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Censorship is almost always a touchy subject, but it's also par for the course in certain parts of the world. Just as Facebook (NASDAQ: FB) is now coming to grips with its own power and responsibility over what information people see, it seems that the company is starting to flirt a little bit with censorship.
In Thailand, a local law prohibits any public criticism of Thailand's royal family. But one prominent journalist has discovered that his posts, along with posts from other users, regarding the royal transition following King Bhumibol Adulyadej's death in October are apparently being blocked within Thailand, according to TechCrunch. The posts in question are available outside of Thailand, but unavailable within the country, suggesting that Facebook is censoring content based on the geographical location of users. The blocking seems to be in response to a government request. Facebook discloses government requests that it receives around the world, and notes that it restricted 10 pieces of content between January 2016 and June 2016 in Thailand.
In the grand scheme of things, Thailand is a pretty small country with a population of nearly 70 million people. Facebook's apparent willingness to compromise on censorship has much greater implications for another Asian country.
The Middle Kingdom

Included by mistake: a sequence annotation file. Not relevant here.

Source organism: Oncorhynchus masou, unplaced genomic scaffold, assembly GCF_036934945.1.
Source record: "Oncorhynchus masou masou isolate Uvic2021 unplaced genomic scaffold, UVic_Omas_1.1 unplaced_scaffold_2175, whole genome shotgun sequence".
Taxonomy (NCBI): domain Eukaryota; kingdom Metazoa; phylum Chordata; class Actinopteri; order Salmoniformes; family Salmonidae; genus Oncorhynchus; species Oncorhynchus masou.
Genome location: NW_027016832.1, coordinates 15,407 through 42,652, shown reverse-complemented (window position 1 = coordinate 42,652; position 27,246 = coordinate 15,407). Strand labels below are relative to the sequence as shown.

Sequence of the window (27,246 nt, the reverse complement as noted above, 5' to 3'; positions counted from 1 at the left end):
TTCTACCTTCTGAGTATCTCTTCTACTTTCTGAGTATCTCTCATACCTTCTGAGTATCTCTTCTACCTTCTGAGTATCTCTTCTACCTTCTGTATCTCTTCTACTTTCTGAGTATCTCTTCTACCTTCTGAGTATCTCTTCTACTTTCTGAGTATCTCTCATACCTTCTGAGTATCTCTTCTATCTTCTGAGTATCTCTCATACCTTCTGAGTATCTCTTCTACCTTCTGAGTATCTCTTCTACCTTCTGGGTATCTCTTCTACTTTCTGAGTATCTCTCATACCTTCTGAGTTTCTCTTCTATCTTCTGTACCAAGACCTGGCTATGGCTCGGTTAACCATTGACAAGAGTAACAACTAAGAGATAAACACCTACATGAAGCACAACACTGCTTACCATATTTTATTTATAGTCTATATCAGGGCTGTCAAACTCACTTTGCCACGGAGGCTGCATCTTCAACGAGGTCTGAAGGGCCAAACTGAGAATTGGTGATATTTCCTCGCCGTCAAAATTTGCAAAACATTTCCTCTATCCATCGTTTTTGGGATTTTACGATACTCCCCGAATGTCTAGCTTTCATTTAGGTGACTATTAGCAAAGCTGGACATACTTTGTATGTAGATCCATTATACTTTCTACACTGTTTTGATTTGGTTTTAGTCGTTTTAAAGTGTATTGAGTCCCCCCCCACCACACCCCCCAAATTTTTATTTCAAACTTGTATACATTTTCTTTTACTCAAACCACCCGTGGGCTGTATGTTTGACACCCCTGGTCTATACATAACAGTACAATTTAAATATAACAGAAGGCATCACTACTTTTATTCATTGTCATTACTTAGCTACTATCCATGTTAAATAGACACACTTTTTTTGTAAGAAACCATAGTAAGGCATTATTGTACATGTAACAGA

Just a couple months ago, reports surfaced that Facebook was working on censorship tools that could restrict content based on geographical location. It appears that those tools are now ready for use and being implemented, considering what we're seeing happen in Thailand.
While Facebook continues to be officially banned in China, the social network can greatly improve the chances of ever getting into the country if it shows that its willing to play ball in terms of censorship. Given the sheer size of China's market, Facebook will need to give commensurate thought into the decision since if it ever gains sanctioned access to China, it can potentially have a large social impact on the country and its users.
But the opportunity is too massive to ignore, so Facebook will likely have to compromise on censorship even if the company is against the idea on principle. These days, tech companies are also required to store user data within China, so in addition to providing technical tools for censorship, Facebook would need to invest in data center infrastructure as well.
While people in the U.S. balk at the idea of censorship, it's important to realize that it's simply the way it is in other countries, and users in those regions have grown accustomed to -- and accepted -- governments restricting content. To the extent that Facebook wants to continue expanding into these areas, it has little choice but to accommodate those governments.
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